In any case, to require delivery of substitute goods may entail a severe and potentially 'disproportionate' financial burden for the seller.[2] For this reason, Article 46(2) conditions a buyer's right to require re-delivery in much the same way as it conditions a buyer's right to avoid the contract entirely: like avoidance, re-delivery requires a showing of fundamental breach.[3] Therefore, the buyer must suffer a detriment which substantially - perhaps even more than 'materially' - deprives him of what he is entitled to expect under the contract, and the detriment must also be one which this seller (or a reasonable) seller ought to have foreseen.[4] In addition, the request for re-delivery must be made in conjunction with (or shortly after) a notice which specifies the nature of the lack of non-conformity.[5]

In order to require re-delivery, the buyer must be prepared to return the goods already received. In most cases, the buyer loses the right to require that the seller deliver substitute goods if it is impossible for him to make restitution of the goods substantially in the condition in which he received them.[6]

1. See Walt, S., op. cit. supra No. 214, pp. 216-217 (reviewing the inconclusive legislative history). Regarding Article 41, see supra No. 197 et seq.
2. See A/CONF./97/5, para. 12 of Secretariat's Commentary to Article 42 of the 1978 Draft Convention (costs to the seller of shipping substitute goods and of disposing of goods already delivered may exceed buyer's loss due to given non-conformity).
3. Regarding Article 49(1), compare infra No. 225 et seq.
4. Regarding Article 25, see supra No. 136 et seq.
5. See Article 39, supra No. 189.
6. Regarding this Article 82(1) rule and the exceptions set forth in Article 82(2), see infra No. 313 et seq.
[page 118]

5. Right to Demand Re-delivery Limited by Forum Law

217. To require a seller to re-deliver is to require him to perform his obligations as promised.[1] Therefore, it is submitted - though, as yet, hardly settled - that Article 28 may work to limit Article 46(2).[2] So, even assuming that the various Convention re-delivery requirements (fundamental breach, etc.) are met, a forum court ought 'not [be] bound' to require such performance under the Convention if this form of specific relief would not be available pursuant to the corresponding domestic law of the forum State.[3]

1. Accord: Walt, S., op. cit., p. 217 (order of specific performance may, under Article 46(2), require seller to deliver substitute goods).
2. For a contrary view, see Honnold, Uniform Law (1999) at pp. 310-311 (arguing that Articles 46(2) and (3) should be regarded as lex specialis qualifying the general provisions of Article 28).
3. See supra No. 140 et seq.

6. Buyer's Right to Require that Seller Remedy Non-conformity (Cure)

218. Under the Convention, and depending on the circumstances, a seller's non-conforming delivery may ultimately be remedied ('cured') for one of two reasons: either because the buyer demands (and is granted) this remedy or because the seller exercises his own right to repair.[1] It should therefore be emphasized that paragraph (3) of Article 46 deals (solely) with the buyer's right to require that seller remedy a defective delivery by repair:

'If the goods do not conform with the contract, the buyer may require the seller to remedy the lack of conformity by repair, unless this is unreasonable having regard to all the circumstances. A request for repair must be made either in conjunction with notice given under article 39 or within a reasonable time thereafter.'

In many situations, it will be more convenient and less expensive for the seller to repair the goods delivered (than to return the non-conforming goods to the country of origin and re-ship new goods from there). This fact helps explain why the Convention does not condition the buyer's right to demand that seller repair upon a showing of a 'fundamental breach.' In fact, the starting point in Article 46(3) is that any breach of the seller's obligation to deliver conforming goods entitles the buyer to demand this particular kind of specific performance.[2]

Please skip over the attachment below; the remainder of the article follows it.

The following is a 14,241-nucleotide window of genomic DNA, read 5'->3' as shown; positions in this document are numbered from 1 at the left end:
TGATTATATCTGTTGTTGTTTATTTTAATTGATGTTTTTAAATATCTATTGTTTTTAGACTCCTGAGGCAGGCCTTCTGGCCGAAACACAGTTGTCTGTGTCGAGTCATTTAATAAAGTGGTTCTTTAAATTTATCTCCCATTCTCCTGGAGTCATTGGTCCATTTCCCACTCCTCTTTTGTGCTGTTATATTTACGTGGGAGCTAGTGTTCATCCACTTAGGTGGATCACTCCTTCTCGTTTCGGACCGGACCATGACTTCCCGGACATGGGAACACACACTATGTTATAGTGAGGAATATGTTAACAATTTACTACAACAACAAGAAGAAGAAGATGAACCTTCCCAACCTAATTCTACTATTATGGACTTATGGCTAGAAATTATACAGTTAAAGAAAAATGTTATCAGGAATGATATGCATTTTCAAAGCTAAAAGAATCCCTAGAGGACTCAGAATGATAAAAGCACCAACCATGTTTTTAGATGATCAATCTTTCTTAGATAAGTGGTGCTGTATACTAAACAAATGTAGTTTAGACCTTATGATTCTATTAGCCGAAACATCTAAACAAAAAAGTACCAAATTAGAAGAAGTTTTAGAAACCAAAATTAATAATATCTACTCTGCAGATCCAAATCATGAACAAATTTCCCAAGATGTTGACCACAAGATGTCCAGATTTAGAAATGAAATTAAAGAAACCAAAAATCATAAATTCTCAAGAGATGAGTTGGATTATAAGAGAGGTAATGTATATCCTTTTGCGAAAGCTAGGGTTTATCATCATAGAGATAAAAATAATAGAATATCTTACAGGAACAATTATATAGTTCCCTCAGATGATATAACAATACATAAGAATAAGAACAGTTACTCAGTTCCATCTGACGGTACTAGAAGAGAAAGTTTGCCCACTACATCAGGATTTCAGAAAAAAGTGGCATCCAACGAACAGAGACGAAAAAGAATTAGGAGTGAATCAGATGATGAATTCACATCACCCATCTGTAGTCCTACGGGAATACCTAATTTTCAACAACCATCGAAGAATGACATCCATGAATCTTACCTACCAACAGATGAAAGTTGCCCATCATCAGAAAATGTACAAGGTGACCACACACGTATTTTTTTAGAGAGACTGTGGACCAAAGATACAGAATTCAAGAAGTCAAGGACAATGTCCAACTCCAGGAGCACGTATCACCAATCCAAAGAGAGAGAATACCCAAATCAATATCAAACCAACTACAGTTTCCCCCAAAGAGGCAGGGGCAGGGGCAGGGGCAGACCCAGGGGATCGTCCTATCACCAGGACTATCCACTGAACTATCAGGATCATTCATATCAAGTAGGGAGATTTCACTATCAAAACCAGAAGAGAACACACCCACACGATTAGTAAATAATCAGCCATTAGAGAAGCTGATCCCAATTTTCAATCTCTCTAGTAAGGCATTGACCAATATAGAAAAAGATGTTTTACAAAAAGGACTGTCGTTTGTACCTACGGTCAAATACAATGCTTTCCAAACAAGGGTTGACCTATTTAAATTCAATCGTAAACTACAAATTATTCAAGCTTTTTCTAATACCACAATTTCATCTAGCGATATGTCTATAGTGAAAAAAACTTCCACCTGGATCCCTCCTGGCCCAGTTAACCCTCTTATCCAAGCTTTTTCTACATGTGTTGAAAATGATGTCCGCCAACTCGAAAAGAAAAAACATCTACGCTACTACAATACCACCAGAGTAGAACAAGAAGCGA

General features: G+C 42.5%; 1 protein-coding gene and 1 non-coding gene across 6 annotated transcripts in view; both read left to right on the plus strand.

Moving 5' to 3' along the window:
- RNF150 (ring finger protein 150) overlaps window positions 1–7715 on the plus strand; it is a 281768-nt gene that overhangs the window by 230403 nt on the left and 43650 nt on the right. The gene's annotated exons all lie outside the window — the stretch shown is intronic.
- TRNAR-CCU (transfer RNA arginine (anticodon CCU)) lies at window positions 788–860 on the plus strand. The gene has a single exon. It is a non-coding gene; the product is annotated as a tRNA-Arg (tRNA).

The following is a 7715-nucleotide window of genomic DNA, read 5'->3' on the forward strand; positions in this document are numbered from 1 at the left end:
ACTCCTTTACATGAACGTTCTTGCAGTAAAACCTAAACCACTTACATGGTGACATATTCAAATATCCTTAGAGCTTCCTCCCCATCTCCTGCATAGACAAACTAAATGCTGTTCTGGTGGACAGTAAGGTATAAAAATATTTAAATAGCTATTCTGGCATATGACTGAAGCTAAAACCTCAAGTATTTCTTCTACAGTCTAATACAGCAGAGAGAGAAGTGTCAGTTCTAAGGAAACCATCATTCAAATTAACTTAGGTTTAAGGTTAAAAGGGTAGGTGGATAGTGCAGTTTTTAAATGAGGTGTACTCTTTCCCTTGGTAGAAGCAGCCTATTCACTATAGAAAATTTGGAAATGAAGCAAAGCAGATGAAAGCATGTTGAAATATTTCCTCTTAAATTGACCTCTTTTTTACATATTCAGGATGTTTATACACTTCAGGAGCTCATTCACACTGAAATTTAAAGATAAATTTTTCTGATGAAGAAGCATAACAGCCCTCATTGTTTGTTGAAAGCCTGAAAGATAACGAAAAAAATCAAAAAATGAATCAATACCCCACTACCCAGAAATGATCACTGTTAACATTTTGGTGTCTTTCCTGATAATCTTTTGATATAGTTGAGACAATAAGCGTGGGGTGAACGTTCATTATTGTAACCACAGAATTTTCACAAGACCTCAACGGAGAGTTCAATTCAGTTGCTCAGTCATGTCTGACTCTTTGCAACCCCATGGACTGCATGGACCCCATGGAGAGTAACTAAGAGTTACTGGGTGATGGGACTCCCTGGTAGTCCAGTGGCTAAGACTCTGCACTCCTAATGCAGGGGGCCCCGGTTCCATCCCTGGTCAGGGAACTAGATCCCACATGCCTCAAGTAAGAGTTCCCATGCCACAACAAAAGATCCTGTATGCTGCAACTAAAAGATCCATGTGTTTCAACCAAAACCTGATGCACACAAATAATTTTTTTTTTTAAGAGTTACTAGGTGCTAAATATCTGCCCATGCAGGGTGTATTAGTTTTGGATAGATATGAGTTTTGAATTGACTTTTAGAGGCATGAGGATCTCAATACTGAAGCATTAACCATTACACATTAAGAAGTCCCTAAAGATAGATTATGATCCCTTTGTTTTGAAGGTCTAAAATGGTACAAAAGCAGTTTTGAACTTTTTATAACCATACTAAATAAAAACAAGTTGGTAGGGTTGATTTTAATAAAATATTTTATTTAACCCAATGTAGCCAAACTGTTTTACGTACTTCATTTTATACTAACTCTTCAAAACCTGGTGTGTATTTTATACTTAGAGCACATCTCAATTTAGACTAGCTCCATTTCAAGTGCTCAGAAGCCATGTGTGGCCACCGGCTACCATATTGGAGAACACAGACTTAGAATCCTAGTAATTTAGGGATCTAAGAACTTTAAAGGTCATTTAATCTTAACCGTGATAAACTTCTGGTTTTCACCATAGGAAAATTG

On the other hand, a concrete evaluation of the situation is always required, in that the seller need not repair whenever this would be 'unreasonable' having regard to all the circumstances. It would, for example, seem unreasonable to require a distant seller to utilize his own facilities or to travel a great distance to repair a minor defect, especially in light of the buyer's general duty to take appropriate measures to minimize loss suffered as a consequence of seller's breach,[3] but also in light of the other Convention remedies at the buyer's disposal.[4] [page 119]

Since the right to demand repair is (at least arguably) a species of the more general right to demand performance as promised,[5] Article 28 should also work to limit the operation of Article 46(3).[6]

1. Regarding seller's right to cure, see supra No. 182 (re. Article 37) and infra No. 220 et seq. (re. Article 48).
2. See, e.g., the decision of Cour d'Appel de Versailles (France), 29 January 1998, No. 56, reported in UNILEX (buyer sent letter to seller's agent two weeks after provisional test of machinery had been performed at seller's premises, informing seller of non-conformities found and specifying improvements to be made before a new test was made; court held that buyer, in conjunction with Art. 39 notices of non-conformity, had required seller to remedy defects in compliance with Art. 46(3).
3. Accord: Honnold, op. cit. at p. 309. Regarding Article 77, see infra No. 294 et seq.
4. If buyer engages a third party to repair, the cost will be chargeable to the seller as damages for breach. Regarding Article 74, see infra No. 289 et seq.
5. Accord: Walt, S., op. cit. at 217 ('form that specific performance takes depends on the circumstances').
6. Regarding Article 46(2), see supra No. 217. But see Honnold, op. cit. at 310-311 (arguing that Articles 46 (2) and (3) should be regarded as lex specialis qualifying the general provisions of Article 28).
[page 120]


Pace Law School Institute of International Commercial Law - Last updated April 5, 2005